SBOM generation: Creating a software component inventory is a fundamental SCA capability, so it shouldn’t be a surprise that many SCA tools also support SBOM generation. For example, organizations can use FOSSA’s SCA offering to generate SBOMs in both the SPDX and CycloneDX formats, with a range of customization options. Some SCA tools also support third-party SBOM ingestion and management.
Open source vulnerability management: Beyond providing an inventory of known vulnerabilities (CVEs), SCA can help with prioritization and remediation. For example, FOSSA will show the CVSS and EPSS scores for a given vulnerability to support prioritization, and we’ll also report the fix and code path to help with remediation.
SAST is used to analyze an application’s source code, bytecode, or binary code for security vulnerabilities — without executing the program. SAST tends to be used very early in the software development lifecycle (such as in the development phase), which helps developers and security teams address possible security issues before deploying an application.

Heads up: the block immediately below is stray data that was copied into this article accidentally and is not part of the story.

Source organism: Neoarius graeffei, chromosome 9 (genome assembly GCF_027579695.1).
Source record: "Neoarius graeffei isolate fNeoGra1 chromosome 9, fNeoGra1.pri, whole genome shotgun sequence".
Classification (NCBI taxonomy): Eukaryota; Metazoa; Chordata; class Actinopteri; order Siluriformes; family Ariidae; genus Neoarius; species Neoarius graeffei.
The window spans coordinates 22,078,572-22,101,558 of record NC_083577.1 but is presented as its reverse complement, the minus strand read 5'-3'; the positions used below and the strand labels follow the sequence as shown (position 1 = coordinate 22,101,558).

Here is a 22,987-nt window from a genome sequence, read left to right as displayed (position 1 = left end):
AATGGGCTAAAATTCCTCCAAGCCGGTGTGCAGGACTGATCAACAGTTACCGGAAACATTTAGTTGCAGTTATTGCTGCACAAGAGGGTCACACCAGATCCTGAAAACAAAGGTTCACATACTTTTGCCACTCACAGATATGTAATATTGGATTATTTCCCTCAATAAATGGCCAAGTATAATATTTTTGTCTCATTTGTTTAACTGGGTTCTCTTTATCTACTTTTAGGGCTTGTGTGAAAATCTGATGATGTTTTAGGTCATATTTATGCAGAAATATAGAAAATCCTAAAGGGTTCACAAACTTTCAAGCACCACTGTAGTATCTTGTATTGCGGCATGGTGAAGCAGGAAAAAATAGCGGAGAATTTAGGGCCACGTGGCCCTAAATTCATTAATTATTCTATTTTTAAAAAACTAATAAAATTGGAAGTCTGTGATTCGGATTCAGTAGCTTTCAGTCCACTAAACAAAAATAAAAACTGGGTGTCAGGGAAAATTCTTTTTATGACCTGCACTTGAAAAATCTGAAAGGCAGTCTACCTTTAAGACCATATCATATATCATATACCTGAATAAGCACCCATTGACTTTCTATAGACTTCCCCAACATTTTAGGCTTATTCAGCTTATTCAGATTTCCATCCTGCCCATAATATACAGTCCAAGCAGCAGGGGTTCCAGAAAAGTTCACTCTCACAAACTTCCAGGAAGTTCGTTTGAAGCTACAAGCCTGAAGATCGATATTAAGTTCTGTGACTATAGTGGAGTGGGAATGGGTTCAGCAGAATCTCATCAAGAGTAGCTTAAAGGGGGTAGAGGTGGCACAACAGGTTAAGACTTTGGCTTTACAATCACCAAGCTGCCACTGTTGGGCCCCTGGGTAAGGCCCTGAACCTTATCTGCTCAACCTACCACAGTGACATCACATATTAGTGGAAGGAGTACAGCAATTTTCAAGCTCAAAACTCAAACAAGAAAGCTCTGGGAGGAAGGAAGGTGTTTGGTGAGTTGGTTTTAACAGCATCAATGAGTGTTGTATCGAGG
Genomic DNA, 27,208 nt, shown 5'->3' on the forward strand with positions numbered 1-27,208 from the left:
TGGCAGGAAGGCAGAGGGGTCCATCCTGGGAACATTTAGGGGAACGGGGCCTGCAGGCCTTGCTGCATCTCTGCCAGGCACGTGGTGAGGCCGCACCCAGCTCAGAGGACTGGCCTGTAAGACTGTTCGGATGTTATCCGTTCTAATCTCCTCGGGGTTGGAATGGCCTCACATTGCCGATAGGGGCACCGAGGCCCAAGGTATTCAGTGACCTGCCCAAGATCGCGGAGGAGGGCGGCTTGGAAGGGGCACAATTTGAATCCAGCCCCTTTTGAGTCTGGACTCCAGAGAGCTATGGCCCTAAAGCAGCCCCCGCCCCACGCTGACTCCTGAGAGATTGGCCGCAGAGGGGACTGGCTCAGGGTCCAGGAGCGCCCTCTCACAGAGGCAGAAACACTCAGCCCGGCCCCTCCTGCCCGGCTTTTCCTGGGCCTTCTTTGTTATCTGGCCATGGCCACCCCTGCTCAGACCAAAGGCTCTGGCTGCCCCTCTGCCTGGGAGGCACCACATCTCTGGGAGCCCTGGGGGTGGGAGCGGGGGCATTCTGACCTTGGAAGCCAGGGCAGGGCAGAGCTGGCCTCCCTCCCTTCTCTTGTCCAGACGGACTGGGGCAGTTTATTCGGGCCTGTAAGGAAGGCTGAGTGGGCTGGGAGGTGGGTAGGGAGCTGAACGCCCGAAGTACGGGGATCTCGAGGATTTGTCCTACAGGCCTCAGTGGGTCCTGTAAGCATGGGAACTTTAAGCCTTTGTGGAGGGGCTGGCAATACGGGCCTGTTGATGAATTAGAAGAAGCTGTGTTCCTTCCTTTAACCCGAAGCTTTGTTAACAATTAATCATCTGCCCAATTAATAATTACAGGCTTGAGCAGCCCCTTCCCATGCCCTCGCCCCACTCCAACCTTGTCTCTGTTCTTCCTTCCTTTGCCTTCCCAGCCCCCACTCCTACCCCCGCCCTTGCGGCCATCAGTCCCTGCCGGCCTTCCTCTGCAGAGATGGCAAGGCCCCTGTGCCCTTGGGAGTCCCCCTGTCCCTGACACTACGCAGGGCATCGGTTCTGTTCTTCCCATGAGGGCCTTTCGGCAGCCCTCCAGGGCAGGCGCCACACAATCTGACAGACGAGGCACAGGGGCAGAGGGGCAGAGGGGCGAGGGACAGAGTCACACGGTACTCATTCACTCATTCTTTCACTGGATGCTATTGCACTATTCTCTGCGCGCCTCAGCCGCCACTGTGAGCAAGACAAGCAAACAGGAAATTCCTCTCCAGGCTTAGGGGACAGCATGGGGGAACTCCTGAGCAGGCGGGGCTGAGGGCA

SAST identifies potential vulnerabilities by using predefined rulesets or security patterns. These rulesets are created based on known security best practices and common coding mistakes that may lead to security issues, including SQL injection, cross-site scripting (XSS), buffer overflows, and other security vulnerabilities. In practice, these vulnerabilities result in threat actors escalating authorized privileges, accessing restricted data, or executing malicious code.
SAST utilizes several techniques to identify vulnerabilities, such as:
- Data flow analysis: This tracks how data moves through the application. It includes control flow analysis (to understand the order in which different parts of the code are executed) and code path analysis (understanding conditional statements, loops, and different execution paths).
- Taint analysis: This tracks the flow of untrusted or tainted data through the application. If user input is not properly sanitized or validated, it can be considered tainted, and the tool traces its path through the code to identify potential security risks.